By creating this simple playbook, you can develop your own voice—one that people begin to recognize. It has not only your specific services and products but your distinct vocabulary and selling points. When you can visibly define and articulate what makes you stand out, the right donors and partners will be more easily drawn to you.  

2. Everyone communicates in the same way

Don’t leave your key messages open to miscommunication or interpretation. From what to include on your grant proposals to social media posts to writing your website to speaking engagements, everyone communicates the same way when a brand voice guide is handy. That’s because all of the essentials have already been outlined for them. 

You might tend to think that if you say the same thing over and over again, it’s redundant and boring. And while that can sometimes be the case, you’re probably also assuming that everything you put out into the world is seen each and every time by your audience. These days, though, that’s not true thanks to email filters and social media algorithms.

Additionally, from the bottom of your nonprofit to the top, when everyone is communicating in unison, there’s a better chance of your message getting heard. By repeating what’s important, and in a way that makes sense for you, there will be no doubt as to the problems you solve.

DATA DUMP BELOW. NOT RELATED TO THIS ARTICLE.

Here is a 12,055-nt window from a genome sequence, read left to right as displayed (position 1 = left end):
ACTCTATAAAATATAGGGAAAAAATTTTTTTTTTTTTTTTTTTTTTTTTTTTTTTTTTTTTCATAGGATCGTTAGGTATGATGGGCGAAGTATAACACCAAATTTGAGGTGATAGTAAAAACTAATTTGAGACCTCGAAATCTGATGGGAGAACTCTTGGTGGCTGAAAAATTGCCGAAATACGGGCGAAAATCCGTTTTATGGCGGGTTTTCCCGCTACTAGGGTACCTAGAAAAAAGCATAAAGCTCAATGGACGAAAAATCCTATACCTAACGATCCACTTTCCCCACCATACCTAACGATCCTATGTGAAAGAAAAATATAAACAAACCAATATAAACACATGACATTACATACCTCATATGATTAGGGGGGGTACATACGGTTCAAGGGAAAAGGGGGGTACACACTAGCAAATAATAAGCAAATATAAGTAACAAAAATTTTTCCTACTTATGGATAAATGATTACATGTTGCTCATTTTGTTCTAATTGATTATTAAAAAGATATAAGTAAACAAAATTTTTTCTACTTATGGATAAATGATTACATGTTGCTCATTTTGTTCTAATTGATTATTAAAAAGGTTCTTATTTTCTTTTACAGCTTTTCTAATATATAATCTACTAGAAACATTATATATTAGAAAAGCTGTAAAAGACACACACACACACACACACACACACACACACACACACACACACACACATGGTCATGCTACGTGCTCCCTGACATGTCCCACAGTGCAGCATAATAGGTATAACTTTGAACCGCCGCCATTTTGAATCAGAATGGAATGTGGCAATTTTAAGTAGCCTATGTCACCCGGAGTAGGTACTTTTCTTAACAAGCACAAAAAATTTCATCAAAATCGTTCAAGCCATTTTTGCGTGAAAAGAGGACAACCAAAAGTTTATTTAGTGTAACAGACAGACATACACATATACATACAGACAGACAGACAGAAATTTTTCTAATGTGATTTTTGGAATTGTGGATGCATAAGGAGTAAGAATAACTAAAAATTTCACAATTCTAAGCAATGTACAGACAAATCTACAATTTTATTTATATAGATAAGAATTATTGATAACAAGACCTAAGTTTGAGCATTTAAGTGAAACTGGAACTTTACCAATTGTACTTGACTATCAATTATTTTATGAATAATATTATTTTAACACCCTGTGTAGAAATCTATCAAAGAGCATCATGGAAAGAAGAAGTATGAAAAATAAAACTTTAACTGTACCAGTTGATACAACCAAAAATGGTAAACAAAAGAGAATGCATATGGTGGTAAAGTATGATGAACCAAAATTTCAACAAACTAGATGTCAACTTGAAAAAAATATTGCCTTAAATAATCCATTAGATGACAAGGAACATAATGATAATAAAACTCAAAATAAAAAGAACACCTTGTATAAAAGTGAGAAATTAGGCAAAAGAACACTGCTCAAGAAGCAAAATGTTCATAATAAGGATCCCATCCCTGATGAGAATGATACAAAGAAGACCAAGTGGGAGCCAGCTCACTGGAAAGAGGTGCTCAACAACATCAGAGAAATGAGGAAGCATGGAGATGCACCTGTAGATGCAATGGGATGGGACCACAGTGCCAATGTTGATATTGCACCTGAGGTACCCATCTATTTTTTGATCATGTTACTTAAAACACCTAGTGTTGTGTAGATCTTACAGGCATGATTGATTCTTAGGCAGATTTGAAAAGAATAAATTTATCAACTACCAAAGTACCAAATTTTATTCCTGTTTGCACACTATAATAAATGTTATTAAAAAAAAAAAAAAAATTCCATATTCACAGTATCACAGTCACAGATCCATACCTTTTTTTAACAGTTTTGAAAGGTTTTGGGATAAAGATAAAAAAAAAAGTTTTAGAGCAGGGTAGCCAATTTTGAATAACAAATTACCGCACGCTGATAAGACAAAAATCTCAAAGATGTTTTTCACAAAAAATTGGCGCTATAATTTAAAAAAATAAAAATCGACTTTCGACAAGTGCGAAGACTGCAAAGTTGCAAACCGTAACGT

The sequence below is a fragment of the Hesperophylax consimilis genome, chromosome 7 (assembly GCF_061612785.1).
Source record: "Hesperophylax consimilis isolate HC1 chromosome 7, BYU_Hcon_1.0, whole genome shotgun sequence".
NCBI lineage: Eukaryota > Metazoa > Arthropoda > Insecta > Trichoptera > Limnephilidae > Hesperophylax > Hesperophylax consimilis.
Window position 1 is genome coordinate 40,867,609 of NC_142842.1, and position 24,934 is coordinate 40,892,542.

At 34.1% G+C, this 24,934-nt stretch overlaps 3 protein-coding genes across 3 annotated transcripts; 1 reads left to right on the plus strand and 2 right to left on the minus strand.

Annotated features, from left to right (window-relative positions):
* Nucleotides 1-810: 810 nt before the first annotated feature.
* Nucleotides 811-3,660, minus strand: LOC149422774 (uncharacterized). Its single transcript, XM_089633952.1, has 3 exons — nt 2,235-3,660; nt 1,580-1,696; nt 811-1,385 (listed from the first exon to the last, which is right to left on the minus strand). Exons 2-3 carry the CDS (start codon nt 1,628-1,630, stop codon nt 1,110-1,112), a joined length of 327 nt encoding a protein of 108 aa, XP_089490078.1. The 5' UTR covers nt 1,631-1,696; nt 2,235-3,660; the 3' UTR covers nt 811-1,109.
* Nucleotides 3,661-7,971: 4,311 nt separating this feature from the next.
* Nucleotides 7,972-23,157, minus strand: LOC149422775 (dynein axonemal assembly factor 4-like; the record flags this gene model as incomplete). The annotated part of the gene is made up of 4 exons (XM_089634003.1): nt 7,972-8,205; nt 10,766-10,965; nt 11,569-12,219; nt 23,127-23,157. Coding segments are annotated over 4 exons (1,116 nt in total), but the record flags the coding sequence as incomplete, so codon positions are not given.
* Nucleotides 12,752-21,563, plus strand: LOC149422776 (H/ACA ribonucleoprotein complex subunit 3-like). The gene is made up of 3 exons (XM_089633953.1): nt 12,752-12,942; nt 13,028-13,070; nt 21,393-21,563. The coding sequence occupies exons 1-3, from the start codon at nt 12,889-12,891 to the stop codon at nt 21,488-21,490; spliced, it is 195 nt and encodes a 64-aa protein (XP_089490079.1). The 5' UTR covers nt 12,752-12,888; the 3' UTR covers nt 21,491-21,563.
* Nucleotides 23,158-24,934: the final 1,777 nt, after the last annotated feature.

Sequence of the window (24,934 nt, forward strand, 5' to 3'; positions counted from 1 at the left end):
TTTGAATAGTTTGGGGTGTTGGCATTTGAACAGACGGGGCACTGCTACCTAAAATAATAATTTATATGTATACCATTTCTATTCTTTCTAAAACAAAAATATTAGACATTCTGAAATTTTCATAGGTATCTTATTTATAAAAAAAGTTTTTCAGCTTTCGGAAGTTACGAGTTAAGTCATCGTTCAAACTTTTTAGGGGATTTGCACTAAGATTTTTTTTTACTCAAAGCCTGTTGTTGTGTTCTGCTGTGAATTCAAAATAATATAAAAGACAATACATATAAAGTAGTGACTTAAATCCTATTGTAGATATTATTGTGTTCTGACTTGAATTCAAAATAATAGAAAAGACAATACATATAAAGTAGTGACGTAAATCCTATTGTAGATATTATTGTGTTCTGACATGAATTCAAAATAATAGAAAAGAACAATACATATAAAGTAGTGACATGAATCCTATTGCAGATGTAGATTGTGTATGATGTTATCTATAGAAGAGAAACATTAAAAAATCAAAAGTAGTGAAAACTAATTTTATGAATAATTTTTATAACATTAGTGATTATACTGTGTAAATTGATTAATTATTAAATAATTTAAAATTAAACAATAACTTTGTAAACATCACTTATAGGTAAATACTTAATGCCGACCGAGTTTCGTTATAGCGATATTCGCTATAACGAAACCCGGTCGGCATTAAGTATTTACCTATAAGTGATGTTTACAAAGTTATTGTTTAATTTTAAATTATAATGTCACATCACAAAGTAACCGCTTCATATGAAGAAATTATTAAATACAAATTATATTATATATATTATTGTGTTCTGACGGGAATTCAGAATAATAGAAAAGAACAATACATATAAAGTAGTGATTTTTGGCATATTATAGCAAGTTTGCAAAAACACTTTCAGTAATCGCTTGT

3. You build trust with donors and stakeholders

From grantors to individual donors to partners to volunteers, everyone who gives to you in some way wants to know that their investment is safe. Simply put: They need to trust you.

Consistency is one way to build trust, and communication is an easy, subtle, and highly effective vehicle for making that happen. Whether you’re communicating one-to-one, on your nonprofit’s website, or to a large crowd, what you say and how you say it matters.

If you only get one shot to share your mission, would you rather have one playbook to guide you, or let everyone write their own?

There are three ways to accomplish this kind of consistency: